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NAMI – The National Alliance on Mental Illness

IN THE May 28 ISSUE

FROM THE 2016 Articles,
andLorie Lewis Ham,
andMental Health
SECTIONS

by Lorie Lewis Ham

Since May is Mental Health Month, we have been featuring a mental health related article every week. To end this month, we interviewed Bob Carolla, Senior Writer, Communications & Public Affairs, at NAMI (The National Alliance on Mental Illness) about what they are and what they do.
mhm2016-logo-stack-green

KRL: Can you tell us exactly what NAMI is?

Bob: NAMI, the National Alliance on Mental Illness, is the nation’s largest grassroots mental health organization dedicated to improving the lives of individuals and families affected by mental illness.

KRL: How and when did it come to be?

Bob: Many grassroots groups came together and founded NAMI in 1979 at a conference in Madison, Wisconsin. It was organized by a few families working from a kitchen table.

KRL: What all is it that you do?

Bob: We listen. We lead. We educate. We support. We advocate. That’s the most basic description. Listening and leading is important for any grassroots organization or movement. Education and support is provided directly through free classes and support groups. Advocacy occurs at local, state, and national level.

mental health

Bob Carolla

KRL: How is it that you help people with their mental illness issues?

Bob: NAMI offers 11 signature education and support programs, including NAMI Family-to-Family Education; NAMI Basics for parents with children and teens living with mental illness; NAMI Peer-to-Peer Education; NAMI Family Support Groups; and NAMI Connection recovery support groups. See www.nami.org/programs.

KRL: How many chapters do you have and are they only in the United States?

Bob: There are approximately 900 NAMI State organizations and local NAMI Affiliates. They are only in the United States.

KRL: What is it that the chapters do?

Bob: NAMI State Organizations and NAMI Affiliates engage in many of the same activities as the national organization: education, support and advocacy. The national organization might create programs or materials, train trainers, or provide other support, but state and local leaders implement them.

KRL: We are coming to the end of Mental Health Month. Can you share with us what exactly that is and why it’s important?

Bob: Mental Health Awareness Month is an opportunity for individuals and communities to focus on mental health as a priority. It’s a time for raising public awareness and sponsoring public education. Everyone needs to learn the symptoms of mental illness and where to get help if it’s needed. Many kinds of activities make up the month: news media stories, social media discussions, lectures, movie nights, candlelight vigils, and illuminating landmarks in green—the symbolic color of hope, recovery, and renewal. The goal is for the month’s concentrated focus to create greater awareness that can carry forward into the rest of the year.nami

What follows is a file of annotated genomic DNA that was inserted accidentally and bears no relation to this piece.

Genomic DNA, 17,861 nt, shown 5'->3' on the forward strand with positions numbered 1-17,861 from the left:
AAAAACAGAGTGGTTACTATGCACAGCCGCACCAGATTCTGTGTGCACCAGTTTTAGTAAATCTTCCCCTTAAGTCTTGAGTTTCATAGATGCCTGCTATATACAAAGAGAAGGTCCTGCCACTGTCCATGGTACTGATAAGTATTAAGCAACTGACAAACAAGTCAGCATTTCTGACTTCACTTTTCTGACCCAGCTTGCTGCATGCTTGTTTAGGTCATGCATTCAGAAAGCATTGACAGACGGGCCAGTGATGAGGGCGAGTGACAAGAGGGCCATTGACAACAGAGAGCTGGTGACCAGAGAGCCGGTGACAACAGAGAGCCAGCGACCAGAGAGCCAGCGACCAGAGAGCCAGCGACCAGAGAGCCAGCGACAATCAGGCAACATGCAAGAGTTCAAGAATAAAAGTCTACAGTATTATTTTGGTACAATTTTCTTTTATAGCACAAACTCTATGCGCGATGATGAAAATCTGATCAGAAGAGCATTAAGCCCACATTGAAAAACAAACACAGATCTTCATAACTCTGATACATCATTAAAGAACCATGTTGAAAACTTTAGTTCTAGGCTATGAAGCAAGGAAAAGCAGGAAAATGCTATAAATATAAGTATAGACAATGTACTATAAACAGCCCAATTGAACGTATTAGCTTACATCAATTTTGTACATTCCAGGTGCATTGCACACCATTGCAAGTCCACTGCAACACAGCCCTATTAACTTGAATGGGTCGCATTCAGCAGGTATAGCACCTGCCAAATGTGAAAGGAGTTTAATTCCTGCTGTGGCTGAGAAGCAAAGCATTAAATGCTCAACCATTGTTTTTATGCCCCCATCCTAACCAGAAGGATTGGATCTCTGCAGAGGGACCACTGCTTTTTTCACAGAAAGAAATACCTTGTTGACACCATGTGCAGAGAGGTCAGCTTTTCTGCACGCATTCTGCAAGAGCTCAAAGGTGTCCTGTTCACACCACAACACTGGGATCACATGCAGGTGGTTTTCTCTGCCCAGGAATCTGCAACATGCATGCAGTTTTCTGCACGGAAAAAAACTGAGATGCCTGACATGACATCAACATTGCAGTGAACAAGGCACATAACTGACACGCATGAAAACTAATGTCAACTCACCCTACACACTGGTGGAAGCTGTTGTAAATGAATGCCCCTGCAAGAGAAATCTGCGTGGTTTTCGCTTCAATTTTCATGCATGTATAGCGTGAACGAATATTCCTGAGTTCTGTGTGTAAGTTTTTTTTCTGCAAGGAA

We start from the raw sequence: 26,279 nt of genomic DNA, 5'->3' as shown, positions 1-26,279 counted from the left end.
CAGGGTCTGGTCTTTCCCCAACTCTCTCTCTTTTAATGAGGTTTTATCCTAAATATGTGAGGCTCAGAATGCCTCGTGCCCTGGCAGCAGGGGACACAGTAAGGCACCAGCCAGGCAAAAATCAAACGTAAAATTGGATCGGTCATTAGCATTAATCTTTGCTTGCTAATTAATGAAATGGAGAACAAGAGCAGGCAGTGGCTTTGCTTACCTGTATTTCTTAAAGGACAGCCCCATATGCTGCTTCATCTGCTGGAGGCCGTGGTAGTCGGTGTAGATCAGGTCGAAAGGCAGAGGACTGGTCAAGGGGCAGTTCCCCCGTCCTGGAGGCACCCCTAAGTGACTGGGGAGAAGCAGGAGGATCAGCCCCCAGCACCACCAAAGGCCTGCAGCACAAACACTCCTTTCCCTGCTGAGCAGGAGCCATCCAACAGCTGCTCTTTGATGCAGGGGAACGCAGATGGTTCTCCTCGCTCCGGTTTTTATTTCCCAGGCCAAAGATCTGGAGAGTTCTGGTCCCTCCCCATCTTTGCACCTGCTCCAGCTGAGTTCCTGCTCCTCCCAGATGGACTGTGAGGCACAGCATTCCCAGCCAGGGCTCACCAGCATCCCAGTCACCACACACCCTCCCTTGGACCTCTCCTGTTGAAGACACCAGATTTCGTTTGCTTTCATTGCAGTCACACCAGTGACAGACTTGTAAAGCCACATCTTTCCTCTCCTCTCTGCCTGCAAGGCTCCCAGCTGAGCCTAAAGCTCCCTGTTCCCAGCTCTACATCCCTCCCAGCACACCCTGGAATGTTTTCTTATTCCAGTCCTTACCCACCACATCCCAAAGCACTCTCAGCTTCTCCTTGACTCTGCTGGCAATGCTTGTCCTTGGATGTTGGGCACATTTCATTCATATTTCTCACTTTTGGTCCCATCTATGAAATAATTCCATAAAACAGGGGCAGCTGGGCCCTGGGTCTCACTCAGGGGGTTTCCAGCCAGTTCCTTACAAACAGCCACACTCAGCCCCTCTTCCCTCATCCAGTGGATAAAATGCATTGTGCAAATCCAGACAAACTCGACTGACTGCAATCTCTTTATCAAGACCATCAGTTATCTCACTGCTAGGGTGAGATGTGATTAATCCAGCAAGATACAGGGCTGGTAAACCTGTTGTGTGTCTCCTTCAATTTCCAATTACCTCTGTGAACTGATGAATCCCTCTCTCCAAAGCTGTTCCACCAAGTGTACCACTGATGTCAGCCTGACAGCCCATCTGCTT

KRL: How is your work funded and how can people donate?

Bob: NAMI’s funding comes from individuals, foundations, corporations, and federal agencies. We greatly appreciate individual donations which can be made through the “Donate Now” button on the upper right corner of the NAMI website homepage: www.nami.org.

KRL: How can people get involved either for help or to help with your work?

Bob: Contact the NAMI Affiliate closest to where they live or the NAMI State Organization. There is a locator with contact information on the NAMI website’s homepage: www.nami.org/Find-Your-Local-NAMI. The NAMI HelpLine also can provide local contact information: 800-950-NAMI (6264).

KRL: Are you on other social media sites?

Bob: Facebook: www.facebook.com/nami Twitter: twitter.com/namicommunicate.

Check out KRL’s Mental Health section for more mental health related articles.

Muffy Walker was born and raised outside of Philadelphia, PA. She currently resides in Switzerland with her husband John C. Reed and their three sons. In 1983, Walker graduated with a Master’s of Science in Psychiatric Nursing from the University of Pennsylvania. She worked in the mental health field for over 18 years until she moved to California when she obtained her MBA with a focus in marketing from the University of California-Irvine. Walker is the founder and Chairman of International Bipolar Foundation (IBPF). After learning that her youngest son had Bipolar Disorder, Walker joined other mental health boards and ultimately started IBPF. She has served on a plethora of boards including Children’s Hospital, Kids Korps USA, NeighborHelp, ChildHelp USA, and has dedicated the past 10 years of her life championing the education of the public about mental illness.

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